Well no longer!
This Canon is equipped with meter sensors that can evaluate and fix that. Plus, it claims, “5-step exposure compensation for perfectly exposed images, every time.” Now I don’t know if that 5-step thingy is a program hidden in some complicated menu, or if it’s a friendly ‘don’t worry they’ve taken care of everything for me’ feature, but for an artist it sure sounds blissful.
One reviewer of the camera stated, “Overall picture quality and color rendering, absolutely mind numbingly good.” Now, because I care so much for my fellow artists, I would caution you against numbing your mind…
Nikon D500 DX-Format Digital SLR (with Portrait & Prime lens) – $2,113.90
With this camera you can also go for the the Macro lens ($2,423.90) or the 16-80mm lens ($2,496.95).
This camera excites me because it claims it’s water proof – what? I can go into the rain and take pictures? I like that.
This camera appeals to me for another reason as well – it’s lightweight. I’m not getting any younger and hiking my own body weight up a mountain can be challenge enough, but lugging a camera around my neck that gains weight with every step does not thrill me at all. The word “sleek” was used almost as much as the word “rugged” when I read reviews of this camera.
Descriptions of lots of numbers and letters translate to gobbelty gook, or as our younger audience might say “blah, blah, blah” – but what did prick my ears was, “the 153-point AF array fills the frame from side to side, letting users flawlessly track and lock-onto subjects from the edges of the viewfinder” – the Einstein of Auto Focus! I know how to manually focus a camera, but by the time I have the setting right the sun has gone down. Give me a point and shoot that makes me look like a pro – I’ll take it!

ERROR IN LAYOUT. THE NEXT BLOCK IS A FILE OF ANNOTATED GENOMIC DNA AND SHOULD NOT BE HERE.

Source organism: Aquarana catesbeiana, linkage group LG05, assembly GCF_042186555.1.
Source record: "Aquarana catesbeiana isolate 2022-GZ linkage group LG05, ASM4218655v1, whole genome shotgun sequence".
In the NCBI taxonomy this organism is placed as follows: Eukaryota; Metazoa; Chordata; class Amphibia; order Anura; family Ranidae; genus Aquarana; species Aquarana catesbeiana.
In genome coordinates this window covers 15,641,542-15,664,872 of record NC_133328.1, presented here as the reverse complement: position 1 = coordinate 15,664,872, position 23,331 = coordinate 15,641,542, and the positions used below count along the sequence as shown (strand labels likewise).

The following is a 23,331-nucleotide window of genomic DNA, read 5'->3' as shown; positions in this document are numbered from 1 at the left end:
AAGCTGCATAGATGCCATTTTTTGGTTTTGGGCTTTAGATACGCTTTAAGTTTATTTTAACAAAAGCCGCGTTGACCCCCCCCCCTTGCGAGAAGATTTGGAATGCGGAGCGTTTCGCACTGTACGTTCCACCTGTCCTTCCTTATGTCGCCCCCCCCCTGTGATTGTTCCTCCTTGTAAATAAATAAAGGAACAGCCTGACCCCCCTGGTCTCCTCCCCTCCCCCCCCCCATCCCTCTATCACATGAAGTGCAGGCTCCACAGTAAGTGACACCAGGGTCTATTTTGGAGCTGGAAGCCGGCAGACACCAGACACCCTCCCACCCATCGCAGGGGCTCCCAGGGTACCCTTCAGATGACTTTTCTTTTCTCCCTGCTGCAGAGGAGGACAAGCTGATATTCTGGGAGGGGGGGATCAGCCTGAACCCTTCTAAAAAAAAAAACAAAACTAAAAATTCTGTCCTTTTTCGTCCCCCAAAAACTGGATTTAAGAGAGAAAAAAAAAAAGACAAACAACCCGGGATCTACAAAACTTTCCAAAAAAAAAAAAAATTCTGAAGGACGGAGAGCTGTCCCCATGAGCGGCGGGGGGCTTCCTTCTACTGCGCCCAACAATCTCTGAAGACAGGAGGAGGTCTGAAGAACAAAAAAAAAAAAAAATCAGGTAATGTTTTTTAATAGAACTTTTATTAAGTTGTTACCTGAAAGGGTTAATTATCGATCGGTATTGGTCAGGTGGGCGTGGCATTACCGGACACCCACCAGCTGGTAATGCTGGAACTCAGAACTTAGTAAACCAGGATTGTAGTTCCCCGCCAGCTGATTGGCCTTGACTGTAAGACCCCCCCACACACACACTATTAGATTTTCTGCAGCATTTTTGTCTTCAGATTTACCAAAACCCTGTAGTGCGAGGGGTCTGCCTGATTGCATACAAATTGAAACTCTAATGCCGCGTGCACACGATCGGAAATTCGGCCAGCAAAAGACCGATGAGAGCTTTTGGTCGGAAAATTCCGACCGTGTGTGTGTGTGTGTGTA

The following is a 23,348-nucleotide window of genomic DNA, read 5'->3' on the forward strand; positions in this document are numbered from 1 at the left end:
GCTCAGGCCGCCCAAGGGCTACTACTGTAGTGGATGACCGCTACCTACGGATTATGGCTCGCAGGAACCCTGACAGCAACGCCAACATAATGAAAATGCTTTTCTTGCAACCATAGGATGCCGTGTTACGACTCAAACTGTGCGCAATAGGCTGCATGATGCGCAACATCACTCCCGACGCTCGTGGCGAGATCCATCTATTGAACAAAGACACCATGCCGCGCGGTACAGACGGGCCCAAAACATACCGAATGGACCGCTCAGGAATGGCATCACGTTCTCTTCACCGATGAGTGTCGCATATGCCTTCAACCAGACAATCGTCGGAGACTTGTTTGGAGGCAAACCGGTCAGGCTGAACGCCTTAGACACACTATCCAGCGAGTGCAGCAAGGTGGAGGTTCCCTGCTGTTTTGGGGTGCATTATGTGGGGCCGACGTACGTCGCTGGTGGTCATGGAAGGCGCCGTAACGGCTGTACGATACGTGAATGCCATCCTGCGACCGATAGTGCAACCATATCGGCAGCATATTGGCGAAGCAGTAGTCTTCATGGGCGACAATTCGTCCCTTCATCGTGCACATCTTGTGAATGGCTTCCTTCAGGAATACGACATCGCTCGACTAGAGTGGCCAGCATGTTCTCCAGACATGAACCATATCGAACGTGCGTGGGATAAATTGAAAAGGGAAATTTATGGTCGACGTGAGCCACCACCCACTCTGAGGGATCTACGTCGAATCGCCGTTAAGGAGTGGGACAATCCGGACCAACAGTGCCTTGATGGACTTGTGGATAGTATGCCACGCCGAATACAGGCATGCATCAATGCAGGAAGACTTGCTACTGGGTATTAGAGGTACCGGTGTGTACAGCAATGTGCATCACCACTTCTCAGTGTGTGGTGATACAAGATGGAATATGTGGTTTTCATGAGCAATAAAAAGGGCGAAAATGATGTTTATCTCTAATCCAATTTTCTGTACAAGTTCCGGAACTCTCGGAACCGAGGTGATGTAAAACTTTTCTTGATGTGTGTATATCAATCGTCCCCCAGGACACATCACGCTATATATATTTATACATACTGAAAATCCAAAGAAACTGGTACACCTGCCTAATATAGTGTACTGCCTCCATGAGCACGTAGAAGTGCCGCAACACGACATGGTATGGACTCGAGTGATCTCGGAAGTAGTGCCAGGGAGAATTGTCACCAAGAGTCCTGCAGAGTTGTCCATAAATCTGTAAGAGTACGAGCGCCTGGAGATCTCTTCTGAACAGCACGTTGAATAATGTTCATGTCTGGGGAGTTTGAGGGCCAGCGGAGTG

The D500 is also touted for incredible low light photos. How many sunsets of bright pink and orange have translated to dull lifeless sunsets in the image? Too many to count. I imagine this will also make photos taken in shady groves of trees or a garden corner sensationally saturated and magical.
This camera may make it to the top of my Christmas list! (hint, hint Kristie)
What camera do you use and adore? Let your fellow artists know what camera makes your life brighter and your photo references spectacular.
Bill, Once again you are so generous with your knowledge and time. Thank you for being a such a great artist’s mentor!
You’re welcome Lisa, and thank you for the kind words!
I went through the gamut with camera’s finally chose a Sony a6000, it has 24.3 megapixels. I bought mine at Best Buy was about $700, I am totally impressed with its simplicity and ease of use yet has a ton of features that in all likelihood I may not use them all, still learning.. It is a smaller bodied camera which saves a lot in lugging the weight around that some cameras have. I can’t praise this camera enough, I bought one for my daughter who is a photographer, she loves it and uses it almost exclusively, I highly recommend this one. Check it out.. google it and read some of the information on it, well worth your time.
Thanks for sharing another strong option Lynn. The a6000 came up often in the reviews as a great camera. Glad to hear you like it – cameras are a pretty large investment so it’s wonderful when our purchase works out!
I’m an artist. I need to shoot my original paintings for prints. Most sites say they are fuzzy when blown up. I have a Canon EOS Rebel T3 it came with a Zoom EF-S 18-55mm 1:3.5-5.5-6 III lens. I told to purchased a EF 50mm 1:1.8 STM lens to get better resolutions. Didn’t help. I have an iPhone 6s and was told to go to a 8 plus to photograph my art. I’m willing to spend the money, IF it solves the problem. I have tried ever lighting idea possible…still blurry at 200%. Any ideas???